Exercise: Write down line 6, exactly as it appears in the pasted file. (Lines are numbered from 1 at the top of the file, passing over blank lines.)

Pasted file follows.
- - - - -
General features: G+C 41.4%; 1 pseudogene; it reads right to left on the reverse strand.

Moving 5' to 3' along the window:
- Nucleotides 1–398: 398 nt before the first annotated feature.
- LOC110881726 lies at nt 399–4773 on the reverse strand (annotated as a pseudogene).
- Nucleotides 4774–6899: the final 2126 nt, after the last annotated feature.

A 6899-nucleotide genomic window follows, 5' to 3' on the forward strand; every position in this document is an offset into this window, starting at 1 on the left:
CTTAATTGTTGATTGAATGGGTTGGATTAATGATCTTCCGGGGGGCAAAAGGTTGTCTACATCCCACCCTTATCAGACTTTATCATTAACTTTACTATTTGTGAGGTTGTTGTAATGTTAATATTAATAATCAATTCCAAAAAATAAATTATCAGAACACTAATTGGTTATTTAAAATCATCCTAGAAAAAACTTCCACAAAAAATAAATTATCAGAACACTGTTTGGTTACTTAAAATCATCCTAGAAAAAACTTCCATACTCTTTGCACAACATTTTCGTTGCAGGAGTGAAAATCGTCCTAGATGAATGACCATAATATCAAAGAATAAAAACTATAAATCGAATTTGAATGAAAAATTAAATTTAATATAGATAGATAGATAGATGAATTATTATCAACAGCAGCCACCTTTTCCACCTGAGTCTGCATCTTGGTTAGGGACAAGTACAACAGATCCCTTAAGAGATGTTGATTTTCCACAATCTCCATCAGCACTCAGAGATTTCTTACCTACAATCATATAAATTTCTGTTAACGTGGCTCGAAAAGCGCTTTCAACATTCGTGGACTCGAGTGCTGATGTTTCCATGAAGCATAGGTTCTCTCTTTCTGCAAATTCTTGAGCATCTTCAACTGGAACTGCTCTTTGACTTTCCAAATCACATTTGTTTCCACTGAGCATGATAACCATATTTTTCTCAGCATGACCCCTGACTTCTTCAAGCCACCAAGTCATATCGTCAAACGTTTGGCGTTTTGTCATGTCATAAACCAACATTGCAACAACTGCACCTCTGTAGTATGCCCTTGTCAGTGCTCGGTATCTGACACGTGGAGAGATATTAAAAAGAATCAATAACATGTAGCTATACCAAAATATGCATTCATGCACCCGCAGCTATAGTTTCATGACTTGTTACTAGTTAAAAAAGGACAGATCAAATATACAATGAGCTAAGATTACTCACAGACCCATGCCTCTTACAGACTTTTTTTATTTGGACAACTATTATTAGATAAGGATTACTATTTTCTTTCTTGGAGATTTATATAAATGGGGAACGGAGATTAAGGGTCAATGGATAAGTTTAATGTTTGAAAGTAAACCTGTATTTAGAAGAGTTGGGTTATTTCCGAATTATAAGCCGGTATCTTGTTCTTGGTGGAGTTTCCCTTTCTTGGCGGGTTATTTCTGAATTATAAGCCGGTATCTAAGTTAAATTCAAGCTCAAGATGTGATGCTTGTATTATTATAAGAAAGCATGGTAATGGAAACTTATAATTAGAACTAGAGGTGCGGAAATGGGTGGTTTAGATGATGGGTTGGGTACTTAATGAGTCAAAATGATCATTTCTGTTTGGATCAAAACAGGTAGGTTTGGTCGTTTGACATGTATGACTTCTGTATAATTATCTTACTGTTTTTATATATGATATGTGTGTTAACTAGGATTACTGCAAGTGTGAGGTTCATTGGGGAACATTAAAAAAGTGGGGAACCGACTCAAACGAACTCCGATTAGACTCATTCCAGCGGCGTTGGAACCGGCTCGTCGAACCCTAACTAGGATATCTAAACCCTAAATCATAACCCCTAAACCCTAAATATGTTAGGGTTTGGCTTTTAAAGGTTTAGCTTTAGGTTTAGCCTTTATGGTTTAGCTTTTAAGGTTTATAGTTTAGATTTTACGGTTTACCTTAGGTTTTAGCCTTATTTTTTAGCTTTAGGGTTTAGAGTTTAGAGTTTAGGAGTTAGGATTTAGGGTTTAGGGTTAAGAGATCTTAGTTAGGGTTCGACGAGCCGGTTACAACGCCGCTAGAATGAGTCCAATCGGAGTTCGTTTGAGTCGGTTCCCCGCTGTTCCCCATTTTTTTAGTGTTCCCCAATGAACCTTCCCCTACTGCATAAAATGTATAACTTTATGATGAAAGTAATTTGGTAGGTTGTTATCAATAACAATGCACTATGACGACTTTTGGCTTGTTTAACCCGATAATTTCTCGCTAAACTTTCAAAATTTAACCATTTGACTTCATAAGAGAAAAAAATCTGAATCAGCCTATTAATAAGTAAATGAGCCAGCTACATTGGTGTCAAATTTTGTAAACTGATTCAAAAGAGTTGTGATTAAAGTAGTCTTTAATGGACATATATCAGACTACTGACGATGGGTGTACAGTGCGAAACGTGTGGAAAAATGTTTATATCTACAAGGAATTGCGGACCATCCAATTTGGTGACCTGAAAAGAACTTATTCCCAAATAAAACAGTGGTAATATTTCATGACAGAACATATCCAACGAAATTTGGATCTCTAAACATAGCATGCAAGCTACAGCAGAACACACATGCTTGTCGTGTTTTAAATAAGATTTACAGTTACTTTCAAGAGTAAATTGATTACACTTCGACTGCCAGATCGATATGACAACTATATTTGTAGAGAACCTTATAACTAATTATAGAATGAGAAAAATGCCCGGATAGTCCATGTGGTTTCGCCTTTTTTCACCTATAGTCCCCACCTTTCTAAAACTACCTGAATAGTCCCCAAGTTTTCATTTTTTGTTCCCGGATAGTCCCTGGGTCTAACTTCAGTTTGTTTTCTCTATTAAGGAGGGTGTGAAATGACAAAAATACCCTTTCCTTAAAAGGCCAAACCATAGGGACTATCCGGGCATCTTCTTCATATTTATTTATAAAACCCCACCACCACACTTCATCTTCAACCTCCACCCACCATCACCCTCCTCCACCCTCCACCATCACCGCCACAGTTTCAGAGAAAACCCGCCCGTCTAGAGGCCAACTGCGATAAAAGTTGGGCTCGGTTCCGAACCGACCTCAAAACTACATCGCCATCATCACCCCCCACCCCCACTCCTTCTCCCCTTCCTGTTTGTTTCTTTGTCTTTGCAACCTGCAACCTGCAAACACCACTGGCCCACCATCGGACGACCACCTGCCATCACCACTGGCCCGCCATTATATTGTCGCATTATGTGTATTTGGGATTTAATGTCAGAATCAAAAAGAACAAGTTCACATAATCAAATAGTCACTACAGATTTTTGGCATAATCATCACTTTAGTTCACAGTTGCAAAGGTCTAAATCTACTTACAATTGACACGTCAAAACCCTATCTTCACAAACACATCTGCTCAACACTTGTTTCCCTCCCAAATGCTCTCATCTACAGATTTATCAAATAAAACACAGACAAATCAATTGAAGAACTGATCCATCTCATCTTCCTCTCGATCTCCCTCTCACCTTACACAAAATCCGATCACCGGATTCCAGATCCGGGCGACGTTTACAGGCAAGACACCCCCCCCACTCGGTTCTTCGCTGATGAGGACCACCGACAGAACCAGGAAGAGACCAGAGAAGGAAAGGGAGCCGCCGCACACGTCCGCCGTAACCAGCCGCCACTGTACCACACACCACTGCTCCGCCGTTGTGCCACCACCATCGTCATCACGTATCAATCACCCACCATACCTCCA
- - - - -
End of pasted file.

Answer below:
A 6899-nucleotide genomic window follows, 5' to 3' on the forward strand; every position in this document is an offset into this window, starting at 1 on the left: